Three look to crowd for a movie company

In an industry which typically trades in six-figure sums as a minimum, three young men are trying to make their mark with just £7,000 – raised through public donations.

Ben Kay-Coles, Nick Pritchard and David Sermon – collectively known as Positively Shocking Productions – are putting together a short film on a tight budget.

Like a growing number of artists, they have decided to find their money through crowdfunding, using a website to attract donations from the public. To guide them through the legal minefield of the project, they have been consulting with Keith Arrowsmith of JMW Solicitors.

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Mr Kay-Coles, 22, said: “We spent a few months writing, coming up with ideas without cash. You would be surprised how far you can get without cash!

“Crowdfunding was something we had considered because myself and Dave went to a media networking meeting and we met someone who knew Keith. We called him and we went for a meeting and he brainstormed ideas and we fairly quickly agreed this would be the best option.”

Mr Arrowsmith said: “We needed to pull together a framework for their project that gave them a chance to get some funding in but not something that was so complicated that the benefits of the scheme were outweighed by the management or the fees.”

Investing in films is covered by the same regulations as any other kind of investment, so Positively Shocking’s appeal for support had to be done carefully. Supporters can donate a certain amount in exchange for small rewards, such as a credit for their help or an invitation to the premiere.

After the first month on crowdfunding site, the trio’s film, Stalemate, had attracted $4,000 – but after the site had taken its share, that was only equivalent to just over £2,000. However, they have not been put off and are considering further crowdfunding to complete the project.

When looking for sponsorship, public appeal is of paramount importance – and it seems Stalemate may have that.

It is inspired by the famous story of British troops in the First World War laying down their weapons on Christmas Day, leaving their trenches and joining their German opponents for a game of football on no-man’s land. Stalemate features two soldiers playing chess.

Through a previous project they were working on together, Mr Kay-Coles managed to secure former Brother Beyond and Worlds Apart member Nathan Moore for the lead role, opposite German actor Michael Malak.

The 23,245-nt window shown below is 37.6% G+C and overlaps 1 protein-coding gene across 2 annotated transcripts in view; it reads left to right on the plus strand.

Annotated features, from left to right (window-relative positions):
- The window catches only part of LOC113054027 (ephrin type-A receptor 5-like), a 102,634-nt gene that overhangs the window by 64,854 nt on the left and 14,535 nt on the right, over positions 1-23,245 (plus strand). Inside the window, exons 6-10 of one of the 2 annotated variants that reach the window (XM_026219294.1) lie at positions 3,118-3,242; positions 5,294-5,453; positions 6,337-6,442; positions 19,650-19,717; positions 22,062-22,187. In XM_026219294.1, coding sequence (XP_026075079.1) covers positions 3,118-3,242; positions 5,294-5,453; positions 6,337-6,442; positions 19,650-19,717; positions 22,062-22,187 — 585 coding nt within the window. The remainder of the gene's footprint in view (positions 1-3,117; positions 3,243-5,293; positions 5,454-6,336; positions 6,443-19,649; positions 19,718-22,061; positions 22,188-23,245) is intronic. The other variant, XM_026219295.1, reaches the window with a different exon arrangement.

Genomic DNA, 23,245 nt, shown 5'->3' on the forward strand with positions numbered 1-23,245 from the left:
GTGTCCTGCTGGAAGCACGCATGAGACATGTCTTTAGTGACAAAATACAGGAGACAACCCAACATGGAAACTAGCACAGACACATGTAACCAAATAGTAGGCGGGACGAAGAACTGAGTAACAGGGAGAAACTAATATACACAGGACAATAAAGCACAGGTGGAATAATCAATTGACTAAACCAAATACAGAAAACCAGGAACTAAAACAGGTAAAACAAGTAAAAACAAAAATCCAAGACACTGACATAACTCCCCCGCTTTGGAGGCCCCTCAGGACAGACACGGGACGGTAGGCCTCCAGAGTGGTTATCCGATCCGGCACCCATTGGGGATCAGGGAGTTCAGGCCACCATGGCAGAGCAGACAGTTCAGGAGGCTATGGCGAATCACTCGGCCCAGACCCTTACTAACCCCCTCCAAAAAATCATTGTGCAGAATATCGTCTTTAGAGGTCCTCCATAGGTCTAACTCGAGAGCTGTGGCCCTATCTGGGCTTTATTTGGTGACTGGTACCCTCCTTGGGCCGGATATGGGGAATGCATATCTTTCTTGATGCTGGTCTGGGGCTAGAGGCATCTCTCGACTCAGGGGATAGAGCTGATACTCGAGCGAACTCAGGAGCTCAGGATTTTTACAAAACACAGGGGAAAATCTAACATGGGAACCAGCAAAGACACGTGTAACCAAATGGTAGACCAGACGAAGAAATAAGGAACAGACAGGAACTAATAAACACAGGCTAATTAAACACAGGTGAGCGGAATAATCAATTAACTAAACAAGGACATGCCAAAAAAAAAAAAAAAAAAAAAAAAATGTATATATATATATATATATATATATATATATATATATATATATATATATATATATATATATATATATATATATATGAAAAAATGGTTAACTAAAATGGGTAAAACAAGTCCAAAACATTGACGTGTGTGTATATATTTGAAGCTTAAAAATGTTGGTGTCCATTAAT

Much of the organisation is complete, put together through favours and contacts, and a location has been found for filming.

“We’ve had to do a lot of bargaining and search a lot of different places for equipment hire,” said Mr Kay-Coles. “We’ve managed to get some spectacular deals.”

Although they are relying on volunteers and the project is on a very small scale, the same rules still need to be taken into consideration to prevent a minor oversight ruining it all.

Mr Arrowsmith said: “You have to make sure you are doing things by the book as well as looking after the creative elements.

“Normally, in a bigger budget, you’ve got people to do that for you and that’s their specialism and their passion.

“We’ve had to find ways of helping smaller projects to find their way through it without a huge legal bill or becoming completely demoralised.”

With the legalities all taken care of for Stalemate, the trio are hoping to have the funding to make the film in early 2013, after which it may be shown at film festivals and could generate interest from distributors.

However, making the film itself is not the only aim of the project.

“I think I’m seeing it as a stepping stone to our feature film that we’ve been working on for ages,” said Mr Kay-Coles.

“It would be great for people to be able to see it and enjoy it. It builds confidence levels.

“You need people to be confident in you and know you are capable of not just creating a good film but doing it on a deadline and under stress.